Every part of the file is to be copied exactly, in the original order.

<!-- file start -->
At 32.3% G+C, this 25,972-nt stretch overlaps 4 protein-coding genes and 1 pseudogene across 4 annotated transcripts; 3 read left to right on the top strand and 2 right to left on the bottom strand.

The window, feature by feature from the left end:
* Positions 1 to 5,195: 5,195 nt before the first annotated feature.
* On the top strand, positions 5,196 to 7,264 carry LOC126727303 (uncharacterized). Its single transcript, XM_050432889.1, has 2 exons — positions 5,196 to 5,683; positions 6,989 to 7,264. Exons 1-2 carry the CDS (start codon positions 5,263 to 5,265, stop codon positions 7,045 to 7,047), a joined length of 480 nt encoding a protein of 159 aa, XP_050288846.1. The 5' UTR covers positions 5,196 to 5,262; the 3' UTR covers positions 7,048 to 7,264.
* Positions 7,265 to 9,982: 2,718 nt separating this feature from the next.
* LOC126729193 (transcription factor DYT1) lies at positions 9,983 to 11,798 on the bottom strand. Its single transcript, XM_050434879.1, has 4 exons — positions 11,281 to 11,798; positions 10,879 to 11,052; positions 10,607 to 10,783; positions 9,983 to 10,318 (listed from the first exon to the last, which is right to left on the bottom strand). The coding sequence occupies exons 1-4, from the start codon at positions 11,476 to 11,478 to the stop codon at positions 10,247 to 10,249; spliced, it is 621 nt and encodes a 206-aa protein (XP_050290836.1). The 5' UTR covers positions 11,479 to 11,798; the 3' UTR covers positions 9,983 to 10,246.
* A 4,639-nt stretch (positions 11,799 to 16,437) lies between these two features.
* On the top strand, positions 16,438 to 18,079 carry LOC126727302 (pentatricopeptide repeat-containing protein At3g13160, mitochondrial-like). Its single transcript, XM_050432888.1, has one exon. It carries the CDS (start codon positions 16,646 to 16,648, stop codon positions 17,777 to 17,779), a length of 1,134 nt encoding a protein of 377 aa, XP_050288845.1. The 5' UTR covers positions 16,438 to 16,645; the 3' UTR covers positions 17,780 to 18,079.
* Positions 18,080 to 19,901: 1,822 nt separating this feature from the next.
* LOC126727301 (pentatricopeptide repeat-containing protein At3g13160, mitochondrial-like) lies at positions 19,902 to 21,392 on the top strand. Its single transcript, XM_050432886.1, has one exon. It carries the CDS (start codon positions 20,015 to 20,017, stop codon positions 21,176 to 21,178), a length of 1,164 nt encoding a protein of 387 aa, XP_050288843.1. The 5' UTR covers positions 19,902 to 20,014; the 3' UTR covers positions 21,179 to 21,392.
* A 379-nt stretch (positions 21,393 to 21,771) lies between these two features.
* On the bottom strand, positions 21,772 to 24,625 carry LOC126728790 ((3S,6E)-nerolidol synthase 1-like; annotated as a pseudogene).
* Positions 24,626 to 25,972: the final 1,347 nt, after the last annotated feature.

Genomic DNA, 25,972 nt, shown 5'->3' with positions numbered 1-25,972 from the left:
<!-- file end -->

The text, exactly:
At 32.3% G+C, this 25,972-nt stretch overlaps 4 protein-coding genes and 1 pseudogene across 4 annotated transcripts; 3 read left to right on the top strand and 2 right to left on the bottom strand.

The window, feature by feature from the left end:
* Positions 1 to 5,195: 5,195 nt before the first annotated feature.
* On the top strand, positions 5,196 to 7,264 carry LOC126727303 (uncharacterized). Its single transcript, XM_050432889.1, has 2 exons — positions 5,196 to 5,683; positions 6,989 to 7,264. Exons 1-2 carry the CDS (start codon positions 5,263 to 5,265, stop codon positions 7,045 to 7,047), a joined length of 480 nt encoding a protein of 159 aa, XP_050288846.1. The 5' UTR covers positions 5,196 to 5,262; the 3' UTR covers positions 7,048 to 7,264.
* Positions 7,265 to 9,982: 2,718 nt separating this feature from the next.
* LOC126729193 (transcription factor DYT1) lies at positions 9,983 to 11,798 on the bottom strand. Its single transcript, XM_050434879.1, has 4 exons — positions 11,281 to 11,798; positions 10,879 to 11,052; positions 10,607 to 10,783; positions 9,983 to 10,318 (listed from the first exon to the last, which is right to left on the bottom strand). The coding sequence occupies exons 1-4, from the start codon at positions 11,476 to 11,478 to the stop codon at positions 10,247 to 10,249; spliced, it is 621 nt and encodes a 206-aa protein (XP_050290836.1). The 5' UTR covers positions 11,479 to 11,798; the 3' UTR covers positions 9,983 to 10,246.
* A 4,639-nt stretch (positions 11,799 to 16,437) lies between these two features.
* On the top strand, positions 16,438 to 18,079 carry LOC126727302 (pentatricopeptide repeat-containing protein At3g13160, mitochondrial-like). Its single transcript, XM_050432888.1, has one exon. It carries the CDS (start codon positions 16,646 to 16,648, stop codon positions 17,777 to 17,779), a length of 1,134 nt encoding a protein of 377 aa, XP_050288845.1. The 5' UTR covers positions 16,438 to 16,645; the 3' UTR covers positions 17,780 to 18,079.
* Positions 18,080 to 19,901: 1,822 nt separating this feature from the next.
* LOC126727301 (pentatricopeptide repeat-containing protein At3g13160, mitochondrial-like) lies at positions 19,902 to 21,392 on the top strand. Its single transcript, XM_050432886.1, has one exon. It carries the CDS (start codon positions 20,015 to 20,017, stop codon positions 21,176 to 21,178), a length of 1,164 nt encoding a protein of 387 aa, XP_050288843.1. The 5' UTR covers positions 19,902 to 20,014; the 3' UTR covers positions 21,179 to 21,392.
* A 379-nt stretch (positions 21,393 to 21,771) lies between these two features.
* On the bottom strand, positions 21,772 to 24,625 carry LOC126728790 ((3S,6E)-nerolidol synthase 1-like; annotated as a pseudogene).
* Positions 24,626 to 25,972: the final 1,347 nt, after the last annotated feature.

Genomic DNA, 25,972 nt, shown 5'->3' with positions numbered 1-25,972 from the left: